Sarkozy urges early reform of UN Security Council

30th January 2011, Comments 0 comments

French President Nicolas Sarkozy on Sunday challenged the United Nations to reform its powerful Security Council this year to include one or more permanent African members.

"I have long been convinced that Africa does not have the place it deserves in world governance," the French leader said in an address to African Union leaders here.

"Carry out the reform of the (UN) Security Council as early as this year," Sarkozy told UN Secretary General Ban Ki-moon and Joseph Deiss, the president of the UN General Assembly who were both attending the AU summit.

The UN Security Council has five veto-wielding members -- Britain, China, France, Russia and the United States -- and 10 non-permanent members.

"Do not wait. Do not make a speech. Make decisions.... Give the billion Africans the place they are entitled to and France will support you," he added to loud applause from delegations of AU members.

Earlier Deiss also underscored the need for an expanded Security Council so that this body "can better reflect the new world order."

He also expressed regret that the UN has become "marginalized by the emergence of other actors", referring to the G20 group of the world's most powerful economies.

Sarkozy stressed that if the UN Security Council "represents the world in its diversity, then there won't be any need for other organisations."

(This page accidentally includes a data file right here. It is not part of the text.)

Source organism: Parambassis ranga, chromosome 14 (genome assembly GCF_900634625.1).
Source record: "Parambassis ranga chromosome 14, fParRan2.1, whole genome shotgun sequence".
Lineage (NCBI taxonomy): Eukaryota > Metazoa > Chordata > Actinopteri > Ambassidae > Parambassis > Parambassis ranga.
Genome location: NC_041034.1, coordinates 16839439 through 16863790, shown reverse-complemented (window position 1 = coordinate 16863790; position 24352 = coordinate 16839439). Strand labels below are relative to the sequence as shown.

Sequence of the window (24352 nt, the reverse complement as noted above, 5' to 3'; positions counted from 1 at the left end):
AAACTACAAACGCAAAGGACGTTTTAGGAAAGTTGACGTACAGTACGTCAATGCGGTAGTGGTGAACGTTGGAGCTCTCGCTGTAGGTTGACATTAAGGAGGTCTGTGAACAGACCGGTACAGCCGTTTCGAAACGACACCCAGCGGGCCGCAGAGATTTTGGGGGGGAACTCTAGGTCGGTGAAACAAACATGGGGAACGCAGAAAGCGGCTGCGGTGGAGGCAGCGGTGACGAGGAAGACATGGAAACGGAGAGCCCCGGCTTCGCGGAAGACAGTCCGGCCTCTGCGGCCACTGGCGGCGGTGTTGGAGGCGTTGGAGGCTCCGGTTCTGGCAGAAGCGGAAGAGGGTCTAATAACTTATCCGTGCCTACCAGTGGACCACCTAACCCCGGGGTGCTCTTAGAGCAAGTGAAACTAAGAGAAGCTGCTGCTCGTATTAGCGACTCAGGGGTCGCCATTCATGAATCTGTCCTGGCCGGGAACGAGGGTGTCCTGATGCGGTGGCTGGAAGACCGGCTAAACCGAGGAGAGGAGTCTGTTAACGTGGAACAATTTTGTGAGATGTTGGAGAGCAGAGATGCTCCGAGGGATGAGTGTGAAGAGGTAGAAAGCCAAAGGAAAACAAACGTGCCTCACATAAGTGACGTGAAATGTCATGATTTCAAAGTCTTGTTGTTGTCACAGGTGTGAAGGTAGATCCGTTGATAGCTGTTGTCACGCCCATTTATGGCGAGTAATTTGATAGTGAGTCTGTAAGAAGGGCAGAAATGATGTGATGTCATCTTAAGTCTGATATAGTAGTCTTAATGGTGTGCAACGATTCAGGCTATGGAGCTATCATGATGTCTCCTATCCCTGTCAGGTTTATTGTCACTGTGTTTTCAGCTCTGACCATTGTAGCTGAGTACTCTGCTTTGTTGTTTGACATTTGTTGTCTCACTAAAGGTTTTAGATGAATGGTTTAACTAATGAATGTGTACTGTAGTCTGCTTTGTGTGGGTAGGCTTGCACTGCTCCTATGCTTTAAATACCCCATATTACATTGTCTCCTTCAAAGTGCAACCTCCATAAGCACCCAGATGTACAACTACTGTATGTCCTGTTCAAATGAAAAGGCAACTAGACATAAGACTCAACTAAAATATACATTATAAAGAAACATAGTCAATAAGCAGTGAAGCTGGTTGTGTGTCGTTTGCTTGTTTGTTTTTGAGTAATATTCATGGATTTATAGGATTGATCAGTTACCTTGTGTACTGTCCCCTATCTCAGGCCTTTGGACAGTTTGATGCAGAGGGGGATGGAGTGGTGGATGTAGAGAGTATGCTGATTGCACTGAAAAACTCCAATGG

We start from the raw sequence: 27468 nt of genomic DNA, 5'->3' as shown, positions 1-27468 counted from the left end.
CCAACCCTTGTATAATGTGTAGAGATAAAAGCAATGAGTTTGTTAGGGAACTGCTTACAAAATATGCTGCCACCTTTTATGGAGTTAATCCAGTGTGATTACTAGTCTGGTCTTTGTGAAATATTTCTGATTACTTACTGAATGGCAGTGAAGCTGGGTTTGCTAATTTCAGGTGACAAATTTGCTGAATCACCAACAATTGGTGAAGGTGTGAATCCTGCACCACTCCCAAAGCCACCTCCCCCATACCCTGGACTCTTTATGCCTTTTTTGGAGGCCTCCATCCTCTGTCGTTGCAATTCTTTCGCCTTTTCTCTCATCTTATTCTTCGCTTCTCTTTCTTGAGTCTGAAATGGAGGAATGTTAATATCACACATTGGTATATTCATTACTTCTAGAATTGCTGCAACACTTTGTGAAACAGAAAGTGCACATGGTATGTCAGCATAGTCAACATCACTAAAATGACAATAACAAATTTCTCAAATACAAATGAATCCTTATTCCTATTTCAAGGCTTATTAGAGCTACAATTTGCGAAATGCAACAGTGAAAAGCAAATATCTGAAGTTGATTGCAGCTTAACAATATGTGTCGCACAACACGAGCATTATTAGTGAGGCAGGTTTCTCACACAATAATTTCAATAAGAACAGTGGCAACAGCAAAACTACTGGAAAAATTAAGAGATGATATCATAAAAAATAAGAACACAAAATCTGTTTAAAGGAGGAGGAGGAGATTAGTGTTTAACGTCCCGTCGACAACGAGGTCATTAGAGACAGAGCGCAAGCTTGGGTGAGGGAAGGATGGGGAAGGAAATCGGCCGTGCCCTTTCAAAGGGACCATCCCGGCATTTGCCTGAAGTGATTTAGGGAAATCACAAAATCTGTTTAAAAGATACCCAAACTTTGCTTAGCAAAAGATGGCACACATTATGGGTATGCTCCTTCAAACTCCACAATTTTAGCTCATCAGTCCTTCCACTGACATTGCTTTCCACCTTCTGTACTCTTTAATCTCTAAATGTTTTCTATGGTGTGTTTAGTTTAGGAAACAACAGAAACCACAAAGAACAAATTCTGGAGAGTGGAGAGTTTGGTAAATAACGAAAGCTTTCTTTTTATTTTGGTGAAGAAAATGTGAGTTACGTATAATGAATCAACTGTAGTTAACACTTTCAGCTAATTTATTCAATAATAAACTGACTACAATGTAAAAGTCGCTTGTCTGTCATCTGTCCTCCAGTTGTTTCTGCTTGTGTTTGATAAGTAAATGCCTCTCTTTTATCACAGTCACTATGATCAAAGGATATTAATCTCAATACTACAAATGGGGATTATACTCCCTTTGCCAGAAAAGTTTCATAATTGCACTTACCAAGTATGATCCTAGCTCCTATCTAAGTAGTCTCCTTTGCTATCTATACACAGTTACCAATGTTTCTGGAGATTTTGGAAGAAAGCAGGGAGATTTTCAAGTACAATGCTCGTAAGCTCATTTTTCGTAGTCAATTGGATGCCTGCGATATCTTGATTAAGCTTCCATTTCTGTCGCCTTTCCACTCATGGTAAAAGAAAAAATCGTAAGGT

The French leader has long pushed for a reform of world governance, an issue which he views as a priority during his current presidency of the G8 and G20 groupings.

He has said major emerging nations such as India, Brazil and South Africa should have permanent seats on the Security Council.

The UN Security council has been reformed once, in 1963, when the number of non-permanent seats was raised from six to 10, but subsequent attempts to broaden the top body have failed.

African countries agreed in 2005 to press demands for two veto-wielding permanent seats in an expanded Security Council as well as two non-permanent seats.

They see that structure as a holdover of the Cold War and argue that Africa needs stronger representation given that 27 percent of UN member-states are on the continent.

© 2011 AFP

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